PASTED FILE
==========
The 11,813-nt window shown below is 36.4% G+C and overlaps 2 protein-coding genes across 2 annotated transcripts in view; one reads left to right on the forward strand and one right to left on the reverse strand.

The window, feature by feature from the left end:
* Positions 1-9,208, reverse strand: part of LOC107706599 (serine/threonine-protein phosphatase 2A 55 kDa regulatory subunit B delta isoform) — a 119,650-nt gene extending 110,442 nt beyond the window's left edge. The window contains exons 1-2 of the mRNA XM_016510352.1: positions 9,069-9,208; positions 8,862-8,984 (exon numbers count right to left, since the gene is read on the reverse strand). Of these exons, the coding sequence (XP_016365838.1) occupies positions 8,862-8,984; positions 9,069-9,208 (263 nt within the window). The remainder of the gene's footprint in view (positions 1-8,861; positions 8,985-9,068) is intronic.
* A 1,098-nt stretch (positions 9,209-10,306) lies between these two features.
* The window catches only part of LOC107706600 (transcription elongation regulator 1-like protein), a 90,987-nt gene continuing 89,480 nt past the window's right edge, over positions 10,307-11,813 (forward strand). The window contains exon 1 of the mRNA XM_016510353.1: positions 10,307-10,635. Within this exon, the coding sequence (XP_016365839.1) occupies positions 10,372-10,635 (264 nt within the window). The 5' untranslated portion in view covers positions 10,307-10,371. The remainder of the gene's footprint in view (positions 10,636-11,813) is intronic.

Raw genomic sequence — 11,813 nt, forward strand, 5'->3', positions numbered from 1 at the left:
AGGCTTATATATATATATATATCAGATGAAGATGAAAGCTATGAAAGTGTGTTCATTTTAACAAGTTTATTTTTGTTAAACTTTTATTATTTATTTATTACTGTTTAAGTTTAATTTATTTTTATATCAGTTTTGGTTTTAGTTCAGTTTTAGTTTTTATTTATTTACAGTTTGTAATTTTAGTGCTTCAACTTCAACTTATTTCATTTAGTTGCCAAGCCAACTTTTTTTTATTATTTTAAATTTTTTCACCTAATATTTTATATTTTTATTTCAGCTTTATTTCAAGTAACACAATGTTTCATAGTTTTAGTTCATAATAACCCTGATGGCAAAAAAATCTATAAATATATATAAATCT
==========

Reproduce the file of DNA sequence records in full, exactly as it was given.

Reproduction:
The 11,813-nt window shown below is 36.4% G+C and overlaps 2 protein-coding genes across 2 annotated transcripts in view; one reads left to right on the forward strand and one right to left on the reverse strand.

The window, feature by feature from the left end:
* Positions 1-9,208, reverse strand: part of LOC107706599 (serine/threonine-protein phosphatase 2A 55 kDa regulatory subunit B delta isoform) — a 119,650-nt gene extending 110,442 nt beyond the window's left edge. The window contains exons 1-2 of the mRNA XM_016510352.1: positions 9,069-9,208; positions 8,862-8,984 (exon numbers count right to left, since the gene is read on the reverse strand). Of these exons, the coding sequence (XP_016365838.1) occupies positions 8,862-8,984; positions 9,069-9,208 (263 nt within the window). The remainder of the gene's footprint in view (positions 1-8,861; positions 8,985-9,068) is intronic.
* A 1,098-nt stretch (positions 9,209-10,306) lies between these two features.
* The window catches only part of LOC107706600 (transcription elongation regulator 1-like protein), a 90,987-nt gene continuing 89,480 nt past the window's right edge, over positions 10,307-11,813 (forward strand). The window contains exon 1 of the mRNA XM_016510353.1: positions 10,307-10,635. Within this exon, the coding sequence (XP_016365839.1) occupies positions 10,372-10,635 (264 nt within the window). The 5' untranslated portion in view covers positions 10,307-10,371. The remainder of the gene's footprint in view (positions 10,636-11,813) is intronic.

Raw genomic sequence — 11,813 nt, forward strand, 5'->3', positions numbered from 1 at the left:
AGGCTTATATATATATATATATCAGATGAAGATGAAAGCTATGAAAGTGTGTTCATTTTAACAAGTTTATTTTTGTTAAACTTTTATTATTTATTTATTACTGTTTAAGTTTAATTTATTTTTATATCAGTTTTGGTTTTAGTTCAGTTTTAGTTTTTATTTATTTACAGTTTGTAATTTTAGTGCTTCAACTTCAACTTATTTCATTTAGTTGCCAAGCCAACTTTTTTTTATTATTTTAAATTTTTTCACCTAATATTTTATATTTTTATTTCAGCTTTATTTCAAGTAACACAATGTTTCATAGTTTTAGTTCATAATAACCCTGATGGCAAAAAAATCTATAAATATATATAAATCT